Blocking techniques are something that almost all Karate practitioners learn and practise at some point. In weight of the evidence proving blocking to be ineffective in real fighting it remains a persistent myth with many followers still convinced of its practicality. Dynamic pre-arranged sparring drills can lead to a false sense of efficacy and the leap of faith from ordered dojo practise to a chaotic violent encounter is a big one.
The plethora of real fight footage readily available on the internet as well as full contact sporting combatives such as boxing and MMA demonstrate time and time again that it is not possible to predict what the attack will be. Without knowledge of the attack the visual and physical reaction time required to deliver one of the blocking techniques practised in karate is just not possible. Further breakdown occurs when faced with a skilled opponent who does not attack with a single blow and instead delivers vicious combinations which relegates keeping up with the attacks to the movies.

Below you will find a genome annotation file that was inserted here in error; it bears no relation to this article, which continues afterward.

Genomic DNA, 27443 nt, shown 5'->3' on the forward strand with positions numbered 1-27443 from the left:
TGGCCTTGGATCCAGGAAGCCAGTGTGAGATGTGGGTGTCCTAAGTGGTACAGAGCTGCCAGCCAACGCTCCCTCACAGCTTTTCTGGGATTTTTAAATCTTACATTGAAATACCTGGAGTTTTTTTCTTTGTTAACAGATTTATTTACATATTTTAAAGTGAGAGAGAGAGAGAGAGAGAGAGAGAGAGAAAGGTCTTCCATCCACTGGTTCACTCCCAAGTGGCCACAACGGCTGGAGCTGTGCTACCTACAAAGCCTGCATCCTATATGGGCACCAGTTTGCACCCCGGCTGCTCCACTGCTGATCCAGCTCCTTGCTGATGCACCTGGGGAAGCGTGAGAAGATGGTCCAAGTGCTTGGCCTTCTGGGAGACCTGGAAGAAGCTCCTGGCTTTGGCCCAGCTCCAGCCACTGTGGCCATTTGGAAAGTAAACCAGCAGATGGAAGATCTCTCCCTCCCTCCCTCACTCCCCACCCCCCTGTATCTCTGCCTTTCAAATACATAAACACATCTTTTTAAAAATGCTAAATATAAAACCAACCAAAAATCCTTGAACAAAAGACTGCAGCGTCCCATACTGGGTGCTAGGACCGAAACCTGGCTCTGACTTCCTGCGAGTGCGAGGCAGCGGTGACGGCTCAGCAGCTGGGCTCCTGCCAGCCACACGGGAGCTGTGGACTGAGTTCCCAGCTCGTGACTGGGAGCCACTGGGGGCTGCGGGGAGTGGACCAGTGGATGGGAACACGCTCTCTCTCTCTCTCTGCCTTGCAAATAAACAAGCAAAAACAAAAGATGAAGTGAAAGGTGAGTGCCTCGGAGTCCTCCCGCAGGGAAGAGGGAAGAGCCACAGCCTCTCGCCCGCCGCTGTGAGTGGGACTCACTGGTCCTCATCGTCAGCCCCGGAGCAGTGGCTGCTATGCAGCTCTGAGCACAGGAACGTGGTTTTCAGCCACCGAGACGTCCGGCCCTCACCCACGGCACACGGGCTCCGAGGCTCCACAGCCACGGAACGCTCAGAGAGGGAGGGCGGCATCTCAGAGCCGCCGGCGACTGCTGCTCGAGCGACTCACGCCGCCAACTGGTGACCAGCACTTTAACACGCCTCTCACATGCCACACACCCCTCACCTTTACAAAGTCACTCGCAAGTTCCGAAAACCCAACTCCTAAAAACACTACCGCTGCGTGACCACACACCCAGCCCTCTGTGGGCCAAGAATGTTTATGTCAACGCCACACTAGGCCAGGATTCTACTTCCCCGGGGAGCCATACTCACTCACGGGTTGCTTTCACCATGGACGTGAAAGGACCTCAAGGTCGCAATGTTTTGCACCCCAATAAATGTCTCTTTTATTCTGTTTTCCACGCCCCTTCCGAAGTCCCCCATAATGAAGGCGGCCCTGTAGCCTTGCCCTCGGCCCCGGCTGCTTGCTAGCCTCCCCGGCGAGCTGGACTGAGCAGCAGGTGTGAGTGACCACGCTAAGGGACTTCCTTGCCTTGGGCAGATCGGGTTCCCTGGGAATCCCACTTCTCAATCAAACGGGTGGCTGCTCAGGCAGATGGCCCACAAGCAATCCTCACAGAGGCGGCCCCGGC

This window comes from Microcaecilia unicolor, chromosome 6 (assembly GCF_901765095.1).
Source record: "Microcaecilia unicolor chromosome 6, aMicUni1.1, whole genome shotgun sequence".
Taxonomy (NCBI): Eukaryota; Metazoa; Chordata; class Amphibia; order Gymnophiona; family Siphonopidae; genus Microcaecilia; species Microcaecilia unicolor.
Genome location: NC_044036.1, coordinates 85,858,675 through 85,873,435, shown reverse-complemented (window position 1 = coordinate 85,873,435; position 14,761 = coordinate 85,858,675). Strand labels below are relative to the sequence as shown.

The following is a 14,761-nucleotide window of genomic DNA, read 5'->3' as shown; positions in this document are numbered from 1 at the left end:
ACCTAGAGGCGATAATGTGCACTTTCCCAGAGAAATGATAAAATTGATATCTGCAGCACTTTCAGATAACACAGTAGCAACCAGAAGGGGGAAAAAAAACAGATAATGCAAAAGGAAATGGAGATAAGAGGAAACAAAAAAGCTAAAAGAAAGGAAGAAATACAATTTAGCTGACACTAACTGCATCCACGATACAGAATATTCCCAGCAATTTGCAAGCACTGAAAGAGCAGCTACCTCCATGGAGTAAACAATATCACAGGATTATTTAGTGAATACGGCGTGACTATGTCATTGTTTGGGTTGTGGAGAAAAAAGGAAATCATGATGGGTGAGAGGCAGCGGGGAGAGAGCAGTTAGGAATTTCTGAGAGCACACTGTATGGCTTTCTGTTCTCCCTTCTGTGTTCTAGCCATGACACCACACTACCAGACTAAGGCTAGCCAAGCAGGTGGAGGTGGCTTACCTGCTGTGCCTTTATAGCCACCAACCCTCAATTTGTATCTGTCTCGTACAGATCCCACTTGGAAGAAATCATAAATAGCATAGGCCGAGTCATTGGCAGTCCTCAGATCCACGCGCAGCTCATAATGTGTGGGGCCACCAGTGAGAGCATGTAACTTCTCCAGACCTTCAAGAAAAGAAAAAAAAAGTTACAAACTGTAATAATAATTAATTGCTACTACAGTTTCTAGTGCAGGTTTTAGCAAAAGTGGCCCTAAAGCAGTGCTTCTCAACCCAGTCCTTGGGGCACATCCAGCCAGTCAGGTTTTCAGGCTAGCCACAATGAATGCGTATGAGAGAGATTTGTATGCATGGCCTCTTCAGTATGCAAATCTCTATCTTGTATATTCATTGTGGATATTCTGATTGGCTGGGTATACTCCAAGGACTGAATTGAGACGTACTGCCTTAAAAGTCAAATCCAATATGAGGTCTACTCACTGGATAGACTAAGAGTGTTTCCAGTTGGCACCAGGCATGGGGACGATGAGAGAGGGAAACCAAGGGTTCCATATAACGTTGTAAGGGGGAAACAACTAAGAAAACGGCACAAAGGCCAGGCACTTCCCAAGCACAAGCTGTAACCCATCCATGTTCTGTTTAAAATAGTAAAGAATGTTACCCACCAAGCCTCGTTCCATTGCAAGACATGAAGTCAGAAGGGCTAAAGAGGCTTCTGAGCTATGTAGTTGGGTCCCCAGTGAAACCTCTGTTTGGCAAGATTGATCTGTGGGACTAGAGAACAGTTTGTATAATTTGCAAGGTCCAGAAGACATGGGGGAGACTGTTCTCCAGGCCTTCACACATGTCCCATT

Many movements in the antique kata are interpreted as blocks, it is doubtful that the impracticality of blocking was unknown to the kata creators therefore the modern interpretation needs to be called into question and along with it the reactive mindset that accompanies blocking. It is also unlikely that the antique forms contained any reactive blocking techniques not only because of the impracticality but also how would it be possible to catalogue them in a kata?
If an attack cannot be predicted what would be the starting point in creating a reactive form? How would the problems discussed above be overcome? Is there any value in recording reactive techniques (especially blocks!!!) in kata?
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